What’s the meaning of this illustration?  Simply this:  Christ died on the cross to “buy” your salvation.  Like your parents at the fair, He “paid the price” for your ticket to heaven.  That “ticket” (symbolized in your baptism) has been issued to each of us, regardless of age.  The “ticket” Christ purchased for each of us is a gracious gift, given freely to us simply because God loves us – not because WE did anything to deserve it.

It reminds me of an old Beetles song:  “She’s got a ticket to ride…  but she don’t care.”

You see, everyone has been given a “ticket” for their salvation – everyone’s “got a ticket to ride.”  The tragedy is that so many people fail to “redeem” their ticket – “they don’t care.”  They hold on to their “ticket” as if it had value in and of itself, and then go to their graves clasping it in their cold-clammy hands.

But like the ticket at the fair, in order for the VALUE of our baptism as infants or young people to be realized, (OR the faith we have inherited from our parents to have any meaning), WE have to accept Christ as OUR personal Savior and Lord.  We have REDEEM the ticket!

And THAT is what Confirmation is all about:  You have come this morning ready to “redeem” your ticket to salvation.  You are ready to confess Jesus Christ as your Lord and to begin a new adventure in the Christian faith.

And now, I want to address those in the congregation:  I hope you already know how it feels to give your life to Christ.

This morning you were given a ticket, symbolic of the gift God wants to give you.  I hope you have already “redeemed” your ticket.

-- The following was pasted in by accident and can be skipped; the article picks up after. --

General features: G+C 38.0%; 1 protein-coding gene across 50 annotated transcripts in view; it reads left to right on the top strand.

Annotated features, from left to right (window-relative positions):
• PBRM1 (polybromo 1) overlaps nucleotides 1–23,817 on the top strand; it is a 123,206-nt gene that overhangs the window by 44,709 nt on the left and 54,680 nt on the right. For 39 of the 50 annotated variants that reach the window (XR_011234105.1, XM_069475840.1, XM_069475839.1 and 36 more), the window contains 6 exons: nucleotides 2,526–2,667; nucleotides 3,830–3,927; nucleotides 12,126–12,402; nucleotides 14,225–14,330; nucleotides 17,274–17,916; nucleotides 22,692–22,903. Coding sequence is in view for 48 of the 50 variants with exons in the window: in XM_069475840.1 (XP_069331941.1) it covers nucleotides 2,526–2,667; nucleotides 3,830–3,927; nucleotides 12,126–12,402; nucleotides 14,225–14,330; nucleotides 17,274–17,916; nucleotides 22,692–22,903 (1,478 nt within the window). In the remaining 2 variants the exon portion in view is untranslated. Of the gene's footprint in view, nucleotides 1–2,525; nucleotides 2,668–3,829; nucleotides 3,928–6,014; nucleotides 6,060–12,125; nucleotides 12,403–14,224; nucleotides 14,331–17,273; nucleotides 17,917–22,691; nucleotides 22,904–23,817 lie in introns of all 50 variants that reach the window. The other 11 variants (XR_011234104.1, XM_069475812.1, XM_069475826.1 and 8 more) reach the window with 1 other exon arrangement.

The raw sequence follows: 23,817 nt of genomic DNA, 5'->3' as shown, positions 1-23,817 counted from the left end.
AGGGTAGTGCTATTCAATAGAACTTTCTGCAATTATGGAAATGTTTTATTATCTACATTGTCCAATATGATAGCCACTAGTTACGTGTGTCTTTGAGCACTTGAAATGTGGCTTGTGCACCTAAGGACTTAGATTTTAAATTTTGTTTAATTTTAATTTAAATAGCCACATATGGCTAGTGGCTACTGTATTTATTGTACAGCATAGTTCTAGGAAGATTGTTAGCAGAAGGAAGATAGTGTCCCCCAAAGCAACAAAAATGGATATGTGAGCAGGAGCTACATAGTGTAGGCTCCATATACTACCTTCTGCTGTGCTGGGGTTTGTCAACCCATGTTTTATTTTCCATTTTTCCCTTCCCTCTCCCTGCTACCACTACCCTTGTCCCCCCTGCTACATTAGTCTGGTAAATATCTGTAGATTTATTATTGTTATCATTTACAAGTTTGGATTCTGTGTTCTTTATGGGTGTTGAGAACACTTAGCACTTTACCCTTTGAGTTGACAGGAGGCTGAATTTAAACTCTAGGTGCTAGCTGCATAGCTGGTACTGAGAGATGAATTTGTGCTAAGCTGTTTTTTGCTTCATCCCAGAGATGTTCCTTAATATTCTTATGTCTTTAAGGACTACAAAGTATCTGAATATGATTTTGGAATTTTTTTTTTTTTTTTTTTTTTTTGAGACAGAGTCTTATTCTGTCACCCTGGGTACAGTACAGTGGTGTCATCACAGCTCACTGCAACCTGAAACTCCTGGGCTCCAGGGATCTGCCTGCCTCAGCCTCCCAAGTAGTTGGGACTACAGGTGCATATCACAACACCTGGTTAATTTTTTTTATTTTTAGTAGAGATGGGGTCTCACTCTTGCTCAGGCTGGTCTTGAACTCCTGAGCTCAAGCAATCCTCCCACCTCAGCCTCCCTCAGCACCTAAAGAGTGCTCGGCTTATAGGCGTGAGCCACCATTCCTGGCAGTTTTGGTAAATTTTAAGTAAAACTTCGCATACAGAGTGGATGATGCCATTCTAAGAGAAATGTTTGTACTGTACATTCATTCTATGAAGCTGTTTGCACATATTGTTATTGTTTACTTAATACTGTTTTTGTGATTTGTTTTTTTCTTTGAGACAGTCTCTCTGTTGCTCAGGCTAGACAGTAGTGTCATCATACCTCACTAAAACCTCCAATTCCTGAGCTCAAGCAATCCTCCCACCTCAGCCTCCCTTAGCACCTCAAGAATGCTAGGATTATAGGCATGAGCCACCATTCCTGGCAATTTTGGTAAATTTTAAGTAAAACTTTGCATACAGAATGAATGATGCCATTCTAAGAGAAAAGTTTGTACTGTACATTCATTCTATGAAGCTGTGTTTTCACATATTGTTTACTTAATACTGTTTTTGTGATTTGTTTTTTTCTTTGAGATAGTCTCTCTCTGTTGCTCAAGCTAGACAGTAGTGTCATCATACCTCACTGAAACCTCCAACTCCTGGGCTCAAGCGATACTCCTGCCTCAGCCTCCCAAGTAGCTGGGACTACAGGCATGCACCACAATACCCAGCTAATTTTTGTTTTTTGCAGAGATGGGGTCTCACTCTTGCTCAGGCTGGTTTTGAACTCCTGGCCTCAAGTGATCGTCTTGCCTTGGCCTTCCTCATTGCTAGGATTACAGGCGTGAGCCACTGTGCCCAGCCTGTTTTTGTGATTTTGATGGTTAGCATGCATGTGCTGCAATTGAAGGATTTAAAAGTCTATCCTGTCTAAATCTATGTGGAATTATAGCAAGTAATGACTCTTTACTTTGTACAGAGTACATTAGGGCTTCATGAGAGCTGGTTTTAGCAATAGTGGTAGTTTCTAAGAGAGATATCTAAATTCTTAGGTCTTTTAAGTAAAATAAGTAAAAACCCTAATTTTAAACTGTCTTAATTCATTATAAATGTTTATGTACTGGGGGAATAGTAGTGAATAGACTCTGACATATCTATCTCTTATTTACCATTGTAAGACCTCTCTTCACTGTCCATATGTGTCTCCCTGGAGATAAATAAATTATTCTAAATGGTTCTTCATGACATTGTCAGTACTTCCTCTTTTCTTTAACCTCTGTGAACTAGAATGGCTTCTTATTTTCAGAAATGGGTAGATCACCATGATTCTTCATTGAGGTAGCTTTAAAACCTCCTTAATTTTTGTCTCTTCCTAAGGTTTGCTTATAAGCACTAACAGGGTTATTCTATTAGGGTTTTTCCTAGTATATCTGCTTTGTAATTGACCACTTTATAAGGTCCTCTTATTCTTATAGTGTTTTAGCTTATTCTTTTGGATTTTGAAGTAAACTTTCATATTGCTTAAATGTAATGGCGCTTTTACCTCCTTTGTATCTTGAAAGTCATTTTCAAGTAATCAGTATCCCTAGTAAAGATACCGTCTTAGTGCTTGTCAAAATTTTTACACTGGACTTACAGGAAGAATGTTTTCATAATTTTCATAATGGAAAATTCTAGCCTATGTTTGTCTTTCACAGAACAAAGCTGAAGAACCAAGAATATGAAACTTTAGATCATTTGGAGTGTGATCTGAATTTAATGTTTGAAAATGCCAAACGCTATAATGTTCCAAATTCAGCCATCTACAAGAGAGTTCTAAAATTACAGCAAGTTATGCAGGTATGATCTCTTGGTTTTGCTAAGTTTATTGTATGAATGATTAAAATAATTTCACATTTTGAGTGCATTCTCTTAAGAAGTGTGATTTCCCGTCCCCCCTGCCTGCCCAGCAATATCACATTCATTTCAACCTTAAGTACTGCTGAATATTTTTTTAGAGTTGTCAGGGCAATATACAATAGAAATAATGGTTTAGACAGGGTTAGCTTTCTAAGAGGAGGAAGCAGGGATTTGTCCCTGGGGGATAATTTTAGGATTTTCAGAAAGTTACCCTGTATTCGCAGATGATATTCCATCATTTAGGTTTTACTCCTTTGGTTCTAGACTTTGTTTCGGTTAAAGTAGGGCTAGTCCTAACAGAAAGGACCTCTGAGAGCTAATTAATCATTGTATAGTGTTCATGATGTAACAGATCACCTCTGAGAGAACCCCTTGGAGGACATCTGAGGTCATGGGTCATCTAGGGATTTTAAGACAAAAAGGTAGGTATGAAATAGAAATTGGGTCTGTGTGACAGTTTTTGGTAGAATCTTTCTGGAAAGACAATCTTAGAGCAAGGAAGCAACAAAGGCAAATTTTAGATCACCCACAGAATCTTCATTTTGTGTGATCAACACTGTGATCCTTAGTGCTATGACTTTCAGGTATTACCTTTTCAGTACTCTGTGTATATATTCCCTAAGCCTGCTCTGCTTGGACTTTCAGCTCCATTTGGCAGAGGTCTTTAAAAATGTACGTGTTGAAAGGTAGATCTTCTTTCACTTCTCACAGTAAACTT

But perhaps you have never taken that step.  Will you go to your grave clasping the ticket of salvation in your lifeless hand, never having bothered to “redeem” it?  I certainly hope not!  As long as there is breath in your lungs, it’s not too late to cash in your ticket!  My friend, today could be your “therefore moment.”

If you have never given your life to Christ, why not do so today?  After the service speak to me, so we can set up a time to meet together and I can pray with you.

For all of us who have already professed our faith and been baptized, you are invited to come up following the service and touch the waters of baptism as a reminder of the gift God has made possible in Jesus Christ.

And now, finally, to my young Confirmands:  Today is your “therefore moment” – a moment of transition FROM what has come before in your lives, TO what will follow in your future.  It is a moment of confession.  It is a moment of decision.  It is a moment of commitment.  It ought to be a moment of transformation.

As Paul wrote in his letter to the Romans:  “I appeal to you therefore, brothers and sisters, by the mercies of God, to present your bodies as a living sacrifice, holy and acceptable to God, which is your spiritual worship.  Do not be conformed to this world, but be transformed by the renewing of your minds, so that you may discern what is the will of God – what is good and acceptable and perfect.”

Christopher, Wyatt, Jadyn, Wyatt, Samantha, and Madilyn:  THIS is the moment to redeem your “ticket to heaven.”  As we sing the Hymn of Confirmation, you and your parents or sponsors are invited to come forward.